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VIFF 2019: CASTLE IN THE GROUND Tackles Opioid Epidemic With Levity [Review]

By Marina Antunes [10.12.19]


Every few years, a movie comes along that attempts to tackle the revolving drug epidemic from the perspective of the user; with varying degrees of success. Be it Requiem for a Dream, Spun, or something more expansive like Traffic or Sicario, the really great movies on the subject are less about the drugs and more about the people. Castle in the Ground is a decidedly smaller budget entry into this already well-treaded territory.


Alex Wolff stars as Henry, a responsible young man who has put off going to college to care for his ailing mother. When his mother passes away, Henry is angry and lonely and rather than turning to family, he finds comfort in his mother's unused drugs and the company of his new neighbour Ana (Imogen Poots), a drug addict camped out in her aunt's apartment in a feeble attempt to get clean.


Rather than getting clean, Ana and some of her companions have hatched a plan to steal a bag of drugs but as with any plan that involves stealing from drug dealers, things quickly get out of hand.



Set in Sudbury, Canada at the height of the city's opioid epidemic, writer/director Joey Klein's sophomore effort captures the high and low points of drug use without glamorizing it. Klein and cinematographer Bobby Shore (The Invitation, Closet Monster, Goon), revel in the unsavoury surroundings that often come with drug addiction but there's also a subtle beauty to the way Shore catches the light, especially in Henry's lowest moments, that suggest escape is possible.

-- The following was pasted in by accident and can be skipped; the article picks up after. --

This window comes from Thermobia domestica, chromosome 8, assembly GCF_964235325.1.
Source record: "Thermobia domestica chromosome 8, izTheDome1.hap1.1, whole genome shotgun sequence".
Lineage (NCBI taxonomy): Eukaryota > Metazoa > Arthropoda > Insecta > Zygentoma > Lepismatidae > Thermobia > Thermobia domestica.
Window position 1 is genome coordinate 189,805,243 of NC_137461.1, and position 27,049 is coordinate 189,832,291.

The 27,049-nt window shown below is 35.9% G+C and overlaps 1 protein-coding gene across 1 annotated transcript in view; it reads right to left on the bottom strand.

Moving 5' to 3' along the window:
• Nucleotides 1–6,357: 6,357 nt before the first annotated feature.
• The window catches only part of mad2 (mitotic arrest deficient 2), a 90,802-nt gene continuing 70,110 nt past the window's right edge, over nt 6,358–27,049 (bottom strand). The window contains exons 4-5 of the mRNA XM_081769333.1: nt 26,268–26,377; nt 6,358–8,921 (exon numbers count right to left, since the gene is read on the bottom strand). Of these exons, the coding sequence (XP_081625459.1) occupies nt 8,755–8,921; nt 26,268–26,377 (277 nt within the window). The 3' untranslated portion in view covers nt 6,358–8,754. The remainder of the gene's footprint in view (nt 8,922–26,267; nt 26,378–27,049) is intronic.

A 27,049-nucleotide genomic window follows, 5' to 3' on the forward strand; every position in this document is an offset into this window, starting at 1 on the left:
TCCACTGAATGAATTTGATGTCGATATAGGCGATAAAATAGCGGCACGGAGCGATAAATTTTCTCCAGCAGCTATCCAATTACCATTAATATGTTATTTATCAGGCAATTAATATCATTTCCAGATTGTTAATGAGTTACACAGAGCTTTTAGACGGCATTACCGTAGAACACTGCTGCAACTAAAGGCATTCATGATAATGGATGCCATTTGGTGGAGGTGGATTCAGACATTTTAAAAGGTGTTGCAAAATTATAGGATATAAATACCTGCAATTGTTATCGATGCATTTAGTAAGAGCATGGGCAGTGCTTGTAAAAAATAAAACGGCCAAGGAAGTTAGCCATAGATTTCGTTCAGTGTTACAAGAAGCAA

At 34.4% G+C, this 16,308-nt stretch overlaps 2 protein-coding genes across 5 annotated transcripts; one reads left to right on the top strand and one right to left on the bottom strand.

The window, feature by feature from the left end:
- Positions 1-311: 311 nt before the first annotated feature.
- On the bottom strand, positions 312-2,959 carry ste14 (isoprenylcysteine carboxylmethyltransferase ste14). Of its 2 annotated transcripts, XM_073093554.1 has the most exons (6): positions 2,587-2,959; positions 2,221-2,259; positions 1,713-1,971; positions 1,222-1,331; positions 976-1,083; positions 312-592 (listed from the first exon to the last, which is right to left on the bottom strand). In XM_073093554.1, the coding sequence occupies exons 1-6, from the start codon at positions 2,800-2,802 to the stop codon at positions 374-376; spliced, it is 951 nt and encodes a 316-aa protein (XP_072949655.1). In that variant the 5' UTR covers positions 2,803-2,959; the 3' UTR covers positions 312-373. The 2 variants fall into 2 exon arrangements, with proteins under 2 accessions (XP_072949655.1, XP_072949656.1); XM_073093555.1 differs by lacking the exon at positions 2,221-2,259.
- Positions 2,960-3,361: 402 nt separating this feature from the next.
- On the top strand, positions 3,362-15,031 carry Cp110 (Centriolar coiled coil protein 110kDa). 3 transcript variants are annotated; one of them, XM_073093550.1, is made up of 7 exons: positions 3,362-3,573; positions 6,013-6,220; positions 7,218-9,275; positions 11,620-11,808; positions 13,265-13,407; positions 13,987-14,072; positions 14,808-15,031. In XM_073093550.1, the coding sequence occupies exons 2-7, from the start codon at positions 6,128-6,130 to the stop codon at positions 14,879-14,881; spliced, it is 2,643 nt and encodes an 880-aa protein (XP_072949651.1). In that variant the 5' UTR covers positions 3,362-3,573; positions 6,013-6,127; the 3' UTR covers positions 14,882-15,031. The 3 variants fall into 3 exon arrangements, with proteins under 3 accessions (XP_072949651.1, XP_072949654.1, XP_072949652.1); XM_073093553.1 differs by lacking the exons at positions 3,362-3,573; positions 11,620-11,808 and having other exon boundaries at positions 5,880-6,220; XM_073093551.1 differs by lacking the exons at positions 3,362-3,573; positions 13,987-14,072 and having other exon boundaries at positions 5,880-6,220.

Castle in the Ground also benefits from a trio of fantastic performances from Wolff, Poots and Neve Campbell who plays a small but crucial role as Henry's mother.


While the final act could be swapped out for any number of other thrillers, Castle in the Ground manages to emerge from the fray as an insightful character study. Klein keeps the story intimate and grounded in reality and while it's sometimes difficult to watch, it's a heartbreaking look at how one individual loses himself to grief and drugs and his struggle to recover.




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